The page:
Title: Jackass 3D
Year of Release: 2010
Date Viewed: October 15th, 2010
MPAA Rating: R
When Forrest Gump coined the phrase "Stupid is as stupid does," maybe this is what he was talking about.
When Jackass first aired on the MTV network ten years ago, it quickly became the talk of the pop culture media and its stars became celebrities overnight. Some people were offended. While the stunts on the show were creative, they were far from classy and were often stomach-turning. It was seen as a sign of the times and an example of how low our standards for humor have fallen. Other people thought it was the greatest thing to ever hit television. Although each episode only had a twenty minute running time excluding advertisements, parties and social gatherings revolved around the anticipation of what these crazy people would do next. The network named their Sunday night lineup "Jackass Sunday" as a nod to its off-the-charts popularity.
Ironically, its popularity is what doomed the show to a short lifespan. Because a good portion of the programming revolved around the cast pulling candid camera style pranks on the general public, the success rate dropped to a low level because their faces were easily recognizable. Performing stunts became difficult too because of all the fans crowding around to see the action.
Jackass was given a much needed break before returning with grand fashion in 2002 as a feature length movie (which operated as a ninety minute episode). To compensate for their still existing popularity, many stunts were filmed in places where they were less likely to be recognized such as Japan. It grossed over eleven million dollars.
After the movie's release, the cast went their separate ways for a while. The series' main star Johnny Knoxville began a successful movie career while others became involved in spin-off projects that resembled the juvenile humor of Jackass. The cast reunited for a second film in 2006 that earned almost twice as much revenue as the previous project, proving that there was still an audience for the franchise despite the long gap in exposure.
Two weeks ago to this writing date, Jackass returned again, this time boasting state-of-the-art 3D effects so fans can get even closer to the messy action. As a long time follower of the group, my experience watching this is best described as jaw dropping, disturbing, disgusting, degenerate and flat out fun. In other words, it's exactly what a Jackass fan wants to see.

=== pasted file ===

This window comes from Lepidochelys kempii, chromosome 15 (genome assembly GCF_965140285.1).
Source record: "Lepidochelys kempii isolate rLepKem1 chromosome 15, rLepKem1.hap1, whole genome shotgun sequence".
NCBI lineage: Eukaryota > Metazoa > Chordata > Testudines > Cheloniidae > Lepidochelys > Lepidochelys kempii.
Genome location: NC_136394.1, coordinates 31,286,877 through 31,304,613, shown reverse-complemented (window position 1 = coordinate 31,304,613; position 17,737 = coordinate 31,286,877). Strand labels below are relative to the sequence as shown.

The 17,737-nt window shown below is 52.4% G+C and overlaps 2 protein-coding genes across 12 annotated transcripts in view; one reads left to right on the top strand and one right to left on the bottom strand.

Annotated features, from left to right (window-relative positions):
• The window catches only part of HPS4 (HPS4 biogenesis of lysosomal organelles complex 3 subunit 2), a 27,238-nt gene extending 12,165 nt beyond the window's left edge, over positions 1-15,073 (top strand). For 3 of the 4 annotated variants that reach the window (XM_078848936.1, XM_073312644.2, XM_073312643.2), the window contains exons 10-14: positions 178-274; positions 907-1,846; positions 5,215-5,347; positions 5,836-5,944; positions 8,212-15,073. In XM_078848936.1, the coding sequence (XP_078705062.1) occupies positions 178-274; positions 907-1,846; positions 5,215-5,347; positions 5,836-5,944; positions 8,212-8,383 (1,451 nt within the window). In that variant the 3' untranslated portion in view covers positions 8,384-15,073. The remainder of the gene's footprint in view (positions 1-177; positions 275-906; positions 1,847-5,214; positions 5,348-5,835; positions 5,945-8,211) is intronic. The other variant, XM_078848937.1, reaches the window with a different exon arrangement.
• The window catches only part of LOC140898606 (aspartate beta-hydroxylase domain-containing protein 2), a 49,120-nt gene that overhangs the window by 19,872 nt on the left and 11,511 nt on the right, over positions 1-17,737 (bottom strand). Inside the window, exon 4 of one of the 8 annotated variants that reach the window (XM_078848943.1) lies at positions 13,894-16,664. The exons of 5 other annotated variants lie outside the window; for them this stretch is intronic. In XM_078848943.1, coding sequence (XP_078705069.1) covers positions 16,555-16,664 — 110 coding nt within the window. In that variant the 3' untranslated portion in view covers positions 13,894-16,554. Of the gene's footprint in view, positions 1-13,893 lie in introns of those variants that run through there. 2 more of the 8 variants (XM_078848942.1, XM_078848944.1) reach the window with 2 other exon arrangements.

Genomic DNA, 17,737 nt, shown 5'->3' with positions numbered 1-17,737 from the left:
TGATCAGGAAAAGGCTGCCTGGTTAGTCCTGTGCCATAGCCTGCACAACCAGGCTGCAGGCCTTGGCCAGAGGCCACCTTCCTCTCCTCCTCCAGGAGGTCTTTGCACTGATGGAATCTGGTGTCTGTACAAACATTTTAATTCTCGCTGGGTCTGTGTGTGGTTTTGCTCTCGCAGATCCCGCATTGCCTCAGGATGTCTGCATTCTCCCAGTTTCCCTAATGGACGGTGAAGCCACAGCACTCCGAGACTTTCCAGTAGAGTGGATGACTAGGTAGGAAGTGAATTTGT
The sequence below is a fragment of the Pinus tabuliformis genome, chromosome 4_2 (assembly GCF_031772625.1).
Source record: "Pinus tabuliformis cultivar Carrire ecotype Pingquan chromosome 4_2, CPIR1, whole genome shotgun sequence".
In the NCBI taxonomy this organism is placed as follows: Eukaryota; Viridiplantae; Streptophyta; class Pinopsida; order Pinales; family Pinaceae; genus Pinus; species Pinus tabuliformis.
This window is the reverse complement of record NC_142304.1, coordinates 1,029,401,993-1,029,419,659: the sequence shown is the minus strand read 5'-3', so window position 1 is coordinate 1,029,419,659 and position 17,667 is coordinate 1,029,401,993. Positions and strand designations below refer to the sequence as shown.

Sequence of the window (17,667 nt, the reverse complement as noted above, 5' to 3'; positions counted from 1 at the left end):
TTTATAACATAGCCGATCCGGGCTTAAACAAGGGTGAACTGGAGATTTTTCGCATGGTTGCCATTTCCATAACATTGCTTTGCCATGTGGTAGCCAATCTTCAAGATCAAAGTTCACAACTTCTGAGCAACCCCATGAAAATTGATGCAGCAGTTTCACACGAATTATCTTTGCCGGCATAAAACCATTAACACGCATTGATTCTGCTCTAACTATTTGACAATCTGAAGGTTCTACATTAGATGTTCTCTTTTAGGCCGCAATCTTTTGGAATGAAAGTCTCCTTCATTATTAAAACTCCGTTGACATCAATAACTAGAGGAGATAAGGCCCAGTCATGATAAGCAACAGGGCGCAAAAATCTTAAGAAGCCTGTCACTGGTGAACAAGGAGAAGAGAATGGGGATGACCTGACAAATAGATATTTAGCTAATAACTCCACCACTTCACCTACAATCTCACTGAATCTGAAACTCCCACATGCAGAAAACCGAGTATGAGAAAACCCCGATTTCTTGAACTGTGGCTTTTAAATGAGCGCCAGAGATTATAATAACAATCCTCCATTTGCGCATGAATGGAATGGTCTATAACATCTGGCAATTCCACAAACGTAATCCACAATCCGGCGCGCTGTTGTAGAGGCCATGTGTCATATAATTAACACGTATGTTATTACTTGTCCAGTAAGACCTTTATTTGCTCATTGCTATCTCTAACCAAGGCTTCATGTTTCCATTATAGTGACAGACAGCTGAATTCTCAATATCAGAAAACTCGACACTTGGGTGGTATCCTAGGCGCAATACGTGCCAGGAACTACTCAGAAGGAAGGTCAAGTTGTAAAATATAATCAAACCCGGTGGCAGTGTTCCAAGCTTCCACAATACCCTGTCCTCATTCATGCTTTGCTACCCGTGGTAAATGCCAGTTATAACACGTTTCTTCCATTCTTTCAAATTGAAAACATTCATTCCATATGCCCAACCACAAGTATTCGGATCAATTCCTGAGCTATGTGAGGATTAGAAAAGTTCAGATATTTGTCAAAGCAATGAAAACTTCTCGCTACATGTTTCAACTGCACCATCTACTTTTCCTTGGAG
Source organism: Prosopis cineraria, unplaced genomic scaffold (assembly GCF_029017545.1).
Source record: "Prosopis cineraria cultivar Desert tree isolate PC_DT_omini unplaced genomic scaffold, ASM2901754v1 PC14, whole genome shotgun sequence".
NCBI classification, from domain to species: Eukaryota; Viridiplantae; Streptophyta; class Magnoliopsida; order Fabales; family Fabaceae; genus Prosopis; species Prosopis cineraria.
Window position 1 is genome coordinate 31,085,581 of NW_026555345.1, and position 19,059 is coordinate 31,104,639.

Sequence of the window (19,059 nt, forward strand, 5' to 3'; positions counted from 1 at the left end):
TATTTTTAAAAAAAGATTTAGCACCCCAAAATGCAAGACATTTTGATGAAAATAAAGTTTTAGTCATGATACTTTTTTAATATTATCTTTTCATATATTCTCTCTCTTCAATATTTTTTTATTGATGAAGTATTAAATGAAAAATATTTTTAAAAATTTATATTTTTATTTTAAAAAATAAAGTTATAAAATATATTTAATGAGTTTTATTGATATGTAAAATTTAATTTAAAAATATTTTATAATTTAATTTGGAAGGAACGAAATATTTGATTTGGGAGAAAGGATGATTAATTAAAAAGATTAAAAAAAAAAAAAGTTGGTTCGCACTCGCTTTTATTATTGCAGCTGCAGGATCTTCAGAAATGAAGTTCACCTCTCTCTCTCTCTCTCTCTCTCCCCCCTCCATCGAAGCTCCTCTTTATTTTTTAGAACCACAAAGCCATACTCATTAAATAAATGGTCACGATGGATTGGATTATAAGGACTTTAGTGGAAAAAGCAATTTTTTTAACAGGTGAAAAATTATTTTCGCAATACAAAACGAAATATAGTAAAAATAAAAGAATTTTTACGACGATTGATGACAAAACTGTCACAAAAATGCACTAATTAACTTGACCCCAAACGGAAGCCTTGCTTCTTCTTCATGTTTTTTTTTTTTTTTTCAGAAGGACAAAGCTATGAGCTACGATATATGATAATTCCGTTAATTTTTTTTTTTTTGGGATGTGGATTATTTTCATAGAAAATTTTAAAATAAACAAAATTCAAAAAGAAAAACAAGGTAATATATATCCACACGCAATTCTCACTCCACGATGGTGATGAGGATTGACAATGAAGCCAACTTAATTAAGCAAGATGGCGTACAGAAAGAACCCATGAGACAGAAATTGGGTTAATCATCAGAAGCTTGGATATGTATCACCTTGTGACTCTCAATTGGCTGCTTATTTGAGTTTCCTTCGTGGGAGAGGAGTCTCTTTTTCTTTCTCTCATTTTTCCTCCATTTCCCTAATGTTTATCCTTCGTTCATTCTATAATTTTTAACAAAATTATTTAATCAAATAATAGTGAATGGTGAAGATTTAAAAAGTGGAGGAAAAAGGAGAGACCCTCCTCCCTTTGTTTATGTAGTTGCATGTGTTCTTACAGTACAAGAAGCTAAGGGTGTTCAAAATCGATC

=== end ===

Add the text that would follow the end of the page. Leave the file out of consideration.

The premiere was held at the Museum of Modern Art in New York, which should tell you a number of things. Among them should be that someone somewhere considers the stunts performed in this film to be artistic and that the definition of art is now more subjective than ever. In a strange way, I can actually see some of the reasoning behind it. Jackass has never been a project where a hand held camera was turned on and they filmed whatever they felt like shooting. Almost nothing is done "on-the-fly." Things are carefully planned down to the cast members' starting position to where the cameras are placed to capture the action. There are some stunts that don't even need explaining for the audience to know what is coming. One scene begins with a shot of Steve-O wearing only his underwear standing behind of a baseball tee that has a revolving lever attached to it. At the end of the lever is a metal ball the size of a standard baseball. And standing next to the tee is another cast member with a baseball bat in his hands. Put two and two together and you will quickly realize that what's about to happen will not end well.
Other stunts find beauty in the unexpected. In the opening skit, unsuspecting cast members are individually brought upstairs in an office building, thinking that they are simply fulfilling a delivery request. As they enter the room where the item is to be delivered, Jason "Wee Man" Acuna welcomes them with a shout-out of "High five!"; the signal. A gigantic hand comes swinging around the corner and the victim is knocked off his feet like a Looney Tunes character.
And then there's the material that is created to shock you with how sick and twisted the humor can be. The world we live in is so crazy that some people had an idea to launch someone trapped in a portable toilet high up into the air, video capture the volunteer and all the loose human waste that covers him, release the footage in a three dimensional format to give the illusion of being trapped in the toilet with him, and other people would pay money to have the pleasure of watching. Pushing the envelope is the key to drawing interest. It takes advantage of the public's desire to see something, anything, that they haven't seen before. It's shameless. It knows it. And most fans won't have it any other way.
The 3D effects bring new insanity to the madness. The hits are more painful and the gross stuff is extra disgusting. It does not however, make the stunts funnier. The "art" behind Jackass is all about the moment, not how one witnesses the moment. So by that reasoning, you can consider the 3D effects to be a luxury option for admiring the set-ups if you happen to get a high paycheck that week. It's certainly not mandatory for the laugh factor.
Here are some other things that can enhance the experience. Bring along friends. The more the merrier. If a particular stunt isn't appealing, you might still laugh at the reaction of another person. Have a good hearty meal at least an hour before the show starts and give yourself equal time after the movie. Just because the cast gets nauseous at times doesn't mean you have to. Keep telling yourself that it's okay to laugh at other people's pain. It was a risk they accepted beforehand. You have no moral responsibility here.
The last and most important rule: Never try any of these stunts at home. The movie is called Jackass for a reason.